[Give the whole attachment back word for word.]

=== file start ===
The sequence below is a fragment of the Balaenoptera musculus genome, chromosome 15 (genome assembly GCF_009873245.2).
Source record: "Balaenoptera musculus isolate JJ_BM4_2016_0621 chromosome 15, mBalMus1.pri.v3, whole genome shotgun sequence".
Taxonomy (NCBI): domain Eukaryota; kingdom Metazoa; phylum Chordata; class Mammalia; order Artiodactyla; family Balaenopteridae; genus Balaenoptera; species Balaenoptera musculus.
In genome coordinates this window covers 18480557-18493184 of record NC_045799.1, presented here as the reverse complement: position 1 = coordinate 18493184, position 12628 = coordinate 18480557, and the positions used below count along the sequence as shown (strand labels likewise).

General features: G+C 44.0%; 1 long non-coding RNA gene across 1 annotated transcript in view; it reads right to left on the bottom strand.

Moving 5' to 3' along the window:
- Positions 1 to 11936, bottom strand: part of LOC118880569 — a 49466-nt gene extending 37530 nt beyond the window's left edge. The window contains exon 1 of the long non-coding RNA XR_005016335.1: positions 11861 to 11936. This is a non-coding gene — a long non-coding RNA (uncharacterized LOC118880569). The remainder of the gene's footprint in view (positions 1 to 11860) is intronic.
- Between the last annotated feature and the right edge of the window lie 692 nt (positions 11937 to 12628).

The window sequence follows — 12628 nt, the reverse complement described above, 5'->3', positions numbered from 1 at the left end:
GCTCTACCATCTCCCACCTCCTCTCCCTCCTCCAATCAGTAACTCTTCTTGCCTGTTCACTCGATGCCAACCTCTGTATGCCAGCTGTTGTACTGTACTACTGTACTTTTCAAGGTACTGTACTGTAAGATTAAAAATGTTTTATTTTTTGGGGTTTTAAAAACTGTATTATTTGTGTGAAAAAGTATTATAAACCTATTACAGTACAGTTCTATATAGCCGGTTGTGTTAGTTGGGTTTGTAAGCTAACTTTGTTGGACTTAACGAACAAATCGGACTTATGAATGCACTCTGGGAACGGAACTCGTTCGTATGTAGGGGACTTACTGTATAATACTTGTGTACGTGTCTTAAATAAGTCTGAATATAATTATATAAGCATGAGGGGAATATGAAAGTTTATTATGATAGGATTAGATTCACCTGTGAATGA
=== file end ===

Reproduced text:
The sequence below is a fragment of the Balaenoptera musculus genome, chromosome 15 (genome assembly GCF_009873245.2).
Source record: "Balaenoptera musculus isolate JJ_BM4_2016_0621 chromosome 15, mBalMus1.pri.v3, whole genome shotgun sequence".
Taxonomy (NCBI): domain Eukaryota; kingdom Metazoa; phylum Chordata; class Mammalia; order Artiodactyla; family Balaenopteridae; genus Balaenoptera; species Balaenoptera musculus.
In genome coordinates this window covers 18480557-18493184 of record NC_045799.1, presented here as the reverse complement: position 1 = coordinate 18493184, position 12628 = coordinate 18480557, and the positions used below count along the sequence as shown (strand labels likewise).

General features: G+C 44.0%; 1 long non-coding RNA gene across 1 annotated transcript in view; it reads right to left on the bottom strand.

Moving 5' to 3' along the window:
- Positions 1 to 11936, bottom strand: part of LOC118880569 — a 49466-nt gene extending 37530 nt beyond the window's left edge. The window contains exon 1 of the long non-coding RNA XR_005016335.1: positions 11861 to 11936. This is a non-coding gene — a long non-coding RNA (uncharacterized LOC118880569). The remainder of the gene's footprint in view (positions 1 to 11860) is intronic.
- Between the last annotated feature and the right edge of the window lie 692 nt (positions 11937 to 12628).

The window sequence follows — 12628 nt, the reverse complement described above, 5'->3', positions numbered from 1 at the left end:
GCTCTACCATCTCCCACCTCCTCTCCCTCCTCCAATCAGTAACTCTTCTTGCCTGTTCACTCGATGCCAACCTCTGTATGCCAGCTGTTGTACTGTACTACTGTACTTTTCAAGGTACTGTACTGTAAGATTAAAAATGTTTTATTTTTTGGGGTTTTAAAAACTGTATTATTTGTGTGAAAAAGTATTATAAACCTATTACAGTACAGTTCTATATAGCCGGTTGTGTTAGTTGGGTTTGTAAGCTAACTTTGTTGGACTTAACGAACAAATCGGACTTATGAATGCACTCTGGGAACGGAACTCGTTCGTATGTAGGGGACTTACTGTATAATACTTGTGTACGTGTCTTAAATAAGTCTGAATATAATTATATAAGCATGAGGGGAATATGAAAGTTTATTATGATAGGATTAGATTCACCTGTGAATGA